WASHINGTON, September 28, 2012 — The calendar announced that Autumn officially began last Saturday morning, but you will be excused if you thought it began at least six weeks earlier.
If you visit the beer store aisles with any regularity, you might report the beginning of the fall season as early as late July to early August since that’s when Oktoberfests, Märzens, and Pumpkin beers begin hitting shelves.
As the craft beer market becomes more crowded, every day and week that a brewery’s seasonal beer can be in front of the consumer before the competition can translate directly to the bottom line.
Now that fall seasonal beer inventories are peaking, following is a brief review of some of the most interesting beers of the season.
Many brewers admit to being perplexed by the exploding popularity of pumpkin beers in the last few years but brew at least one batch per season to meet the growing demand for this fall seasonal beer. While pureed pumpkin is added to the mash in many versions of this style and hopping rates are quite low, the overwhelming identifying flavors owe, like pumpkin pies, to the accompanying spices — typically allspice, cinnamon, clove, and nutmeg — and not the relatively subtle flavor from pumpkin.
Two popular versions of pumpkin ales come in a bit higher in alcohol than many pumpkin beers and are available in many states. The Southern Tier Pumking, at 8.6% ABV, packs a rich mouthful of pumpkin pie spices and nuttiness and is available in nearly thirty states. Dogfish Head’s Punkin comes in at around 7% ABV and boasts a similar flavor profile, but one that varies enough from year to year to keep the beer aficionados coming back for more. The incredibly popular Dogfish Head is available, sometimes in fleeting quantities, in 24 states.
More local to its home state of Virginia, Starr Hill’s Boxcar Pumpkin Porter weighs in at a more drinkable 4.7% ABV and is relatively more lightly spiced which many find appealing as something less than a pumpkin pie in a glass. Starr Hill can be found in several mid-Atlantic states around Virginia, as well as Florida and Tennessee.
The Oktoberfest/Märzen style has had its roots planted deeply in German history and its reputation amplified over the past 200+ years by the annual celebration of a royal wedding, the fall harvest, and untold other reasons to party in Germany. Americans can expect to find Oktoberfest beers from Paulaner and Hacker-Pschorr to be on tap at many bars across the U.S. The traditional style from Germany will display a smooth maltiness with low bitterness and alcohol levels of nearly 6% ABV.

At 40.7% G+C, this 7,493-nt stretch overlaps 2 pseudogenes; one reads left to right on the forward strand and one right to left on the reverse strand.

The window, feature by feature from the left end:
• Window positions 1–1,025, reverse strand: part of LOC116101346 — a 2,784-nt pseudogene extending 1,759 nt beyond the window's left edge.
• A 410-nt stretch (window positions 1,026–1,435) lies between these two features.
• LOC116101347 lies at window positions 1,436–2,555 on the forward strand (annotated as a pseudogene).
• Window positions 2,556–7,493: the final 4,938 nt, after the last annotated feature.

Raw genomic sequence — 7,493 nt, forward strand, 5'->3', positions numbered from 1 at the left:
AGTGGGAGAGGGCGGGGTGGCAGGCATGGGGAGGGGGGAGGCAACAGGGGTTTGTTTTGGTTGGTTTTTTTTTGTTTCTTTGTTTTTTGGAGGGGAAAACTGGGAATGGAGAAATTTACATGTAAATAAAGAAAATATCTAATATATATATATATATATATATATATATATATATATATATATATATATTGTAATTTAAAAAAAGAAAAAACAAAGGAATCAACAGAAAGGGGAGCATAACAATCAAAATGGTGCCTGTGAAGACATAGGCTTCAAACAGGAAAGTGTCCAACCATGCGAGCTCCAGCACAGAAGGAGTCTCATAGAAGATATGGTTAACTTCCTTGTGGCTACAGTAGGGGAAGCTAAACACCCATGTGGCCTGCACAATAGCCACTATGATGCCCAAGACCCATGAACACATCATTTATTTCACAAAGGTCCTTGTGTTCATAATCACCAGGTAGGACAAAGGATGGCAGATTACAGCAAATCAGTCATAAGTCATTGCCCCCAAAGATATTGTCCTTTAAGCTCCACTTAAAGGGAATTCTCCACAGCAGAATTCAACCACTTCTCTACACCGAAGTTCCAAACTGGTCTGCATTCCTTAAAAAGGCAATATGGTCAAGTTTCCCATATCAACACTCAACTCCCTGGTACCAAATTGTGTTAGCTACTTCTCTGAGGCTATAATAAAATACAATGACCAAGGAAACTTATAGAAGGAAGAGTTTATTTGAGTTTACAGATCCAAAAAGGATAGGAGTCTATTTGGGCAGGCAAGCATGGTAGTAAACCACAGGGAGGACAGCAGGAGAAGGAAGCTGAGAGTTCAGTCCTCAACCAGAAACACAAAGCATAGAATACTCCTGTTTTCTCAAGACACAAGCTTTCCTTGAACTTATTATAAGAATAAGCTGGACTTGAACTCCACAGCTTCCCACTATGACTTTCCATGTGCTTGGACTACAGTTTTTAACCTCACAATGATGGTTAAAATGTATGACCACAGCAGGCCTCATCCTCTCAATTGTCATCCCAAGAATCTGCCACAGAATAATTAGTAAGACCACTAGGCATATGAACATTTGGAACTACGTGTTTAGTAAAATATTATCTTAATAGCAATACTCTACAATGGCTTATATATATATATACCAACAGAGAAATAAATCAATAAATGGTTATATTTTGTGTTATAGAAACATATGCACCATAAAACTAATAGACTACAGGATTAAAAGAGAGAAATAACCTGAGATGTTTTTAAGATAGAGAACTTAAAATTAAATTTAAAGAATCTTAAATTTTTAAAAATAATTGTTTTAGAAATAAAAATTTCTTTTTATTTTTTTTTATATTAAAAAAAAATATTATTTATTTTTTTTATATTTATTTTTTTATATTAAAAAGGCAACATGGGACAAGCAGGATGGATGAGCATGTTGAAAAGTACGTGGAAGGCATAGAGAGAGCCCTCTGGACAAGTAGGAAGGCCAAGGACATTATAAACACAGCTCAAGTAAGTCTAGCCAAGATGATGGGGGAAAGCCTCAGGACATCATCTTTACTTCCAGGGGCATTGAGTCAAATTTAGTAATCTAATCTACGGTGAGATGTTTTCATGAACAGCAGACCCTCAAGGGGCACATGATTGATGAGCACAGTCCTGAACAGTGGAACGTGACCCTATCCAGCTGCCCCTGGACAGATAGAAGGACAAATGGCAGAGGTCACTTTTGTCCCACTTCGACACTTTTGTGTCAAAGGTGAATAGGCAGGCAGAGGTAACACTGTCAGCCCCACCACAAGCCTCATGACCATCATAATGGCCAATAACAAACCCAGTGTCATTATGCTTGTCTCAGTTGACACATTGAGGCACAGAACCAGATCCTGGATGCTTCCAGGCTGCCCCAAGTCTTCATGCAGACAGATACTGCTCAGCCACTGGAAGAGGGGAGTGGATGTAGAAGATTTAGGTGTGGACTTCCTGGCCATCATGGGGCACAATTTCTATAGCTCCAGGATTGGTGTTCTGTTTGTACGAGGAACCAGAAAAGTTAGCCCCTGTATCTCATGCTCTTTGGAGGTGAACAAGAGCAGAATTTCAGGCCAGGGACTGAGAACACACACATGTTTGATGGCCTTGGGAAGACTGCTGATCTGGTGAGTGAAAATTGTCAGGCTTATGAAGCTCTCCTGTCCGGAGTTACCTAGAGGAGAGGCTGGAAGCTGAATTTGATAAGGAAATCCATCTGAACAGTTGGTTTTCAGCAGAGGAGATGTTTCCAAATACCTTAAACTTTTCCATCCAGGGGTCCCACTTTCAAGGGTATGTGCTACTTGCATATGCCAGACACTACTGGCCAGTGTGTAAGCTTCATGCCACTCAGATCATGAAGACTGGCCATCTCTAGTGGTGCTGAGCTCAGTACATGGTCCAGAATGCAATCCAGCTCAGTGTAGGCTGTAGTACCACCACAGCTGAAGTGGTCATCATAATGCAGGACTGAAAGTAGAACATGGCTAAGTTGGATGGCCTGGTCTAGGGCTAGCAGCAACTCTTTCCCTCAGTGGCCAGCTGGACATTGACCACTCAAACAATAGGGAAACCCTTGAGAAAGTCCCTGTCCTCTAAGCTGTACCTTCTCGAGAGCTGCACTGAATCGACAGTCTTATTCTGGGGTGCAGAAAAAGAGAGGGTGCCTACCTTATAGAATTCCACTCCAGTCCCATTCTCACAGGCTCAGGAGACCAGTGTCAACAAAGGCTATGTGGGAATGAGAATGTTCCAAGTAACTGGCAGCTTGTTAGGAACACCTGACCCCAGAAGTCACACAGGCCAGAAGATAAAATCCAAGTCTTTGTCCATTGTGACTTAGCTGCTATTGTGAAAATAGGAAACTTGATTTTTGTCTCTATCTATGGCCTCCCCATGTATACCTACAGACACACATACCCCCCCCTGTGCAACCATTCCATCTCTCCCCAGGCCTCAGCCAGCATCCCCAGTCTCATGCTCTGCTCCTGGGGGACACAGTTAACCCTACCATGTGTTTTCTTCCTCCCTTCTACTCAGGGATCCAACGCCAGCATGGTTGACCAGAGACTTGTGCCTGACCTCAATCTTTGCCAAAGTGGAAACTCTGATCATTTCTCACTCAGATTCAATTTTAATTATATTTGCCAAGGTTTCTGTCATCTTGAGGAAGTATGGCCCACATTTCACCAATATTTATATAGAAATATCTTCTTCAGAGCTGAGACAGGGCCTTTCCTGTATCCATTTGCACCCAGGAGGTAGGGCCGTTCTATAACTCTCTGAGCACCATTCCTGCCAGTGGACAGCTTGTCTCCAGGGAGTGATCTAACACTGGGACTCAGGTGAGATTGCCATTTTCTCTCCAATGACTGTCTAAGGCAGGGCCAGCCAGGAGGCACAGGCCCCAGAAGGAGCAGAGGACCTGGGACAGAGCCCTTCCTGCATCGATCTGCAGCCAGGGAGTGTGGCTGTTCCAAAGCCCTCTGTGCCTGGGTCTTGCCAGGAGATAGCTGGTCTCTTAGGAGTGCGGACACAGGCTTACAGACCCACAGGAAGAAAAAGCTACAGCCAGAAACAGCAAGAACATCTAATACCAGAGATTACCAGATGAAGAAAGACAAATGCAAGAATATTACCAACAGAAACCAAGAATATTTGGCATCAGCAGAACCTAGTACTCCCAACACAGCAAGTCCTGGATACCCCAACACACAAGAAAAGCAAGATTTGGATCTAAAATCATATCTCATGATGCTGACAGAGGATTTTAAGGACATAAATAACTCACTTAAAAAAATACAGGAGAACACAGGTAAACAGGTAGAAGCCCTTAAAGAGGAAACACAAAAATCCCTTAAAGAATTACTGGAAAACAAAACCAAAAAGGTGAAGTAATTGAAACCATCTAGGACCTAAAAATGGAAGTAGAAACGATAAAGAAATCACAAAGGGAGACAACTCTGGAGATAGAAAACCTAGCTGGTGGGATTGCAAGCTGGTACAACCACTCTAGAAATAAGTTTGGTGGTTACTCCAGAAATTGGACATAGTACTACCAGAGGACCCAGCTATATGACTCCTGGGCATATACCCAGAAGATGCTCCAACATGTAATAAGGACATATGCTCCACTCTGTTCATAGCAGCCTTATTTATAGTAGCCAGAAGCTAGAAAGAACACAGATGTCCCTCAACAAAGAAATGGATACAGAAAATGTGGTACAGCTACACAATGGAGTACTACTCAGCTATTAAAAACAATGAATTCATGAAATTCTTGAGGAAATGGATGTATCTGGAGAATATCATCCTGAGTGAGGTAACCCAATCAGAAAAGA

In the U.S., Great Lakes Oktoberfest from Ohio is distributed in a dozen states mostly around the northeast and midwest and has won several brewing awards in the past ten years. The beer brings just a bit more alcohol, at 6.5%, than its German counterparts and is slightly more bitter.
Closer to the mid-Atlantic states, Legend Oktoberfest is primarily found in its home state of Virginia only, weighs in at 6.0%, and displays the hallmark smooth maltiness of a solid Oktoberfest.
A style very difficult to extricate from the fall season is Fresh/Wet Hop beers. These beers are tied very tightly to the fall harvesting schedule of the annual hop crop. Breweries making these beers are incorporating hops into the process directly from the fields.
One of the most eagerly anticipated and widely available is Sierra Nevada’s Northern Hemisphere. The brewery in Chico, Calif. calibrates its production schedule in late summer/early fall with the delivery of hops picked fresh from fields in the Yakima Valley of Washington and delivered same day to northern California. The “wet” hops are only hours from the hop bines when they are added to the brew kettle to deliver a bouquet of fresh hop flavor unlike nearly any other style of beer.
Another celebrated fresh hop beer hails from Dexter, Mich. and is typically one of the later beers in the style group to hit the market. Founders Harvest Ale packs a citrus hop wallop at nearly 70 IBUs (International Bitterness Units) and is available typically in late October.
More local to the mid-Atlantic region is Sixpoint’s Autumnation, brewed in Brooklyn, NY and available in portions of eight states. The Autumnation is a not only a fresh hop beer — which incorporates a different hop varietal each year; in 2012, the Citra hop — but with a dash of pumpkin pie spice is an interesting hybrid fall seasonal beer.
Fall seasonal beers cover a more diverse beer spectrum than perhaps in any other season of the year. Seasonal beers often provide the chance to sample different beers. From the malt-forwardness of Oktoberfest beers, to hoppy harvest ales and spicy pumpkin beers, there are plenty of reasons to try something new.
Read more of Bryan’s work at After Hours in the Communities at the Washington Times.
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